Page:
Washington Post critic Stephanie Merry made an admission this week when she said something that most critics don’t have the gall to: the horror genre makes her uncomfortable. Not uncomfortable as in cringing when a masked fiend slashes two good looking teens, but as in she avoids watching them entirely.
“Horror movies repel me. They make me more nervous than I can stand, and the anxiety over what monster might jump out of the closet or which protagonist might get hacked to pieces doesn’t wear off until long after the credits have rolled. I worried this disinclination might hinder my dreams of becoming a film critic, but so far so good. After all, does a French chef need to master the art of the tamale?”
It’s a legitimate question, rarely do fans of gore seek out reviews before plunking down their admission for the latest scary flick. It’s a critic-proof genre. So if Merry doesn’t do a write-up of that particular film, is there really any harm done? Critics are asked to review everything and remain objective about what they see. How often that actually happens is hard to say, but critics give it their level-best. That job becomes significantly more difficult when you walk into a feature actively dreading it.
The job becomes even more diffcult as 2013 has been bad for Merry, just this year alone we have had Mama, Evil Dead, The Purge, The Conjuring and Insidious 2 all rolling at the box-office, demanding some sort of coverage for review publications.
“You couldn’t pay me to see ‘The Purge’, and I mean that literally; my editor tried to assign me the movie to review, and I’m not proud to admit that I resorted to sad eyes and mild whining to avoid the assignment. But that was an improvement over a 2009 incident when another editor sought a reviewer for The Human Centipede, a movie about three hostages who are sewn together to create one long digestive tract, and I responded by dry heaving while fellow critic Michael O’Sullivan said something along the lines of, ‘Oh, that looks interesting.”
It’s hard to blame critics for being hesitant to venture into these features given how polarizing horror films were in the age of torture-porn. Merry used to be a fan of scary movies. She took in Nightmare on Elm St. with only a few nightmares and snook into Scream, but once horror fans started rooting for the monsters instead of the characters, what was difficult to watch soon became impossible to watch.
Rest assured, the twisted mutilations that had been so popular in Hostel and Saw this past decade seems like it’s on its way out, replaced by highly-tuned jump scares and legitimate terror. Empathy has returned to the genre, audiences no longer root for the man wearing a bear-trap as a helmet to lose his head, they root for the family in a haunted house to win. And while there are still a few gross-out, splatter fests hitting theaters, the majority of scares are now aimed at anticipation instead of disgust. With the successes of movies like The Conjuring and Insidious, that trend will continue.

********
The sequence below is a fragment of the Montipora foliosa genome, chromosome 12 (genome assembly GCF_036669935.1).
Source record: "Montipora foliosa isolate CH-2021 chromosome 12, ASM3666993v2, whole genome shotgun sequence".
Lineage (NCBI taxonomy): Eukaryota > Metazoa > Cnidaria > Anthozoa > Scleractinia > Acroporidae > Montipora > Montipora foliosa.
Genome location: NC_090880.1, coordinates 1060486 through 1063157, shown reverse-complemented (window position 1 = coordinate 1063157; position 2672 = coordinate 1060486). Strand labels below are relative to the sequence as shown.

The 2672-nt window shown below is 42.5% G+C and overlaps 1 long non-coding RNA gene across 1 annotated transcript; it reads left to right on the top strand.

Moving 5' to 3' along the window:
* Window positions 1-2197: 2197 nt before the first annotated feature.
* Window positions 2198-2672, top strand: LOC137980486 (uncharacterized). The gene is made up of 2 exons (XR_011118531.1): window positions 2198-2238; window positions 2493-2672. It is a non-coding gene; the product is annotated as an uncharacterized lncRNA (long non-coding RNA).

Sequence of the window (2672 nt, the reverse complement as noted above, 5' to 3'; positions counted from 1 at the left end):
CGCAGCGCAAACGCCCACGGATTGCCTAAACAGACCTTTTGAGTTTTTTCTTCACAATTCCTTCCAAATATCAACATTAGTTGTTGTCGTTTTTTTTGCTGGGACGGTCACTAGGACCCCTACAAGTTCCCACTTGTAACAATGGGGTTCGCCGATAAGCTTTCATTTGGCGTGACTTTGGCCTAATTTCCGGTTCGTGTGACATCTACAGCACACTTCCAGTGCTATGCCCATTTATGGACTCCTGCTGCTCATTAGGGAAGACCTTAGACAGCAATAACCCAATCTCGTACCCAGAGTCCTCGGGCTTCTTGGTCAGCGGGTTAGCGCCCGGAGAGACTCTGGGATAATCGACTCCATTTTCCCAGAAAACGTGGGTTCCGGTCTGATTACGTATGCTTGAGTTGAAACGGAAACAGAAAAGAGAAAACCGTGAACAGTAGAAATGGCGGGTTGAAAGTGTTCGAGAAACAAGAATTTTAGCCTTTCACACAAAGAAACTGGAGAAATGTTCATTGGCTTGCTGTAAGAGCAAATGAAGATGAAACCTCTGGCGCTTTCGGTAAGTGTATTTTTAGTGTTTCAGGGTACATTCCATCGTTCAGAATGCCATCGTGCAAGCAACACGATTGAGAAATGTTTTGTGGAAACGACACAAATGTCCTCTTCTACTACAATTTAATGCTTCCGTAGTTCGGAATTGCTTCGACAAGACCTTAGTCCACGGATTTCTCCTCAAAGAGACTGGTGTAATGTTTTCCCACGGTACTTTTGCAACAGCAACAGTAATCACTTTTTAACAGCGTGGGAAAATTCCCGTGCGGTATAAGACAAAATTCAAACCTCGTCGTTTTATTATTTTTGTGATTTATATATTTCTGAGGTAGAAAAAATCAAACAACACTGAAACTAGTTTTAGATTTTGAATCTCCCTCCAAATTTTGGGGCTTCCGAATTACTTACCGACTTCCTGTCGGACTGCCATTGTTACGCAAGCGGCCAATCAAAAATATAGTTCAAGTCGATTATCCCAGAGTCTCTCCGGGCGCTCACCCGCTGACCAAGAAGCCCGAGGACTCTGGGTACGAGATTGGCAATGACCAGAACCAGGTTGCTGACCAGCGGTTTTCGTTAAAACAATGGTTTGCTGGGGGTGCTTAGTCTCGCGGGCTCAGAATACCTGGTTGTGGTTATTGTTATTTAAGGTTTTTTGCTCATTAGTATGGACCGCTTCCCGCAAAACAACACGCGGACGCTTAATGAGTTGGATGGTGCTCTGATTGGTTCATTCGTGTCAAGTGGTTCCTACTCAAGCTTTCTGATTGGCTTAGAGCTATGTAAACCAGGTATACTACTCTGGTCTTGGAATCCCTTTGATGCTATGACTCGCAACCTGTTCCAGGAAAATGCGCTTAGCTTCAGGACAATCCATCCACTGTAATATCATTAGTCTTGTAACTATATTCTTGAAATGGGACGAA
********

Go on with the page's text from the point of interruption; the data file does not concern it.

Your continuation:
One thing is for sure though, horror movies aren’t going anywhere. So wish Stephanie Merry all the best for October, after Carrie it should be safe to sit in a darkened theatre.
5 thoughts on “Washington Post’s Film Critic Stephanie Merry Has A Confession To Make”
A token disagreement. I would argue that the whole “rooting for the monsters” thing began in the late 1980’s, as the various Nightmare On Elm Street and/or Friday the 13th sequels started playing up the fantastical kills over the victims being hunted. The boogeymen became the stars instead of the human beings being targeted. And I would argue that what separates, for example, a good SAW sequel (SAW VI, SAW III, SAW II) from a bad one (SAW VII, SAW V, SAW IV) is whether or not you root for the victims to escape their traps and/or accomplish their goals.
But the ones that somewhat made you root for Jigsaw (or just not care either way) were merely an extension of the killer-as-marquee star trend that was at the core of the 1980’s slasher wave (Pinhead, Chucky, Michael Myers, etc.). The newer supernatural entries are at an advantage in terms of audience empathy as there is often no marketable villain to turn into a pop culture star, offering no choice but to root the story in the victims.
It started with the icon horror killers certainly, but I think it progressively became more misanthropic and brutal around the time it came to villains like Jigsaw. That is why I chose that period of time as the turning point for people who watched horror casually.
There are quite a number of highly imaginative and gripping recent horror films, especially “The Ring” and “The Conjuring.” At least Ms. Merry is honest about her biases. That’s more than I can say for various snarky, “hip,” more-adult-than-thou film critics who delight in slagging a movie whose negative review was a fait accompli, given the genre.
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She’s a lousy critic and Ghostbusters is TERRIBLE and not because it’s 4 women in lead roles. It’s terrible because it’s TERRIBLE. It’s garbage.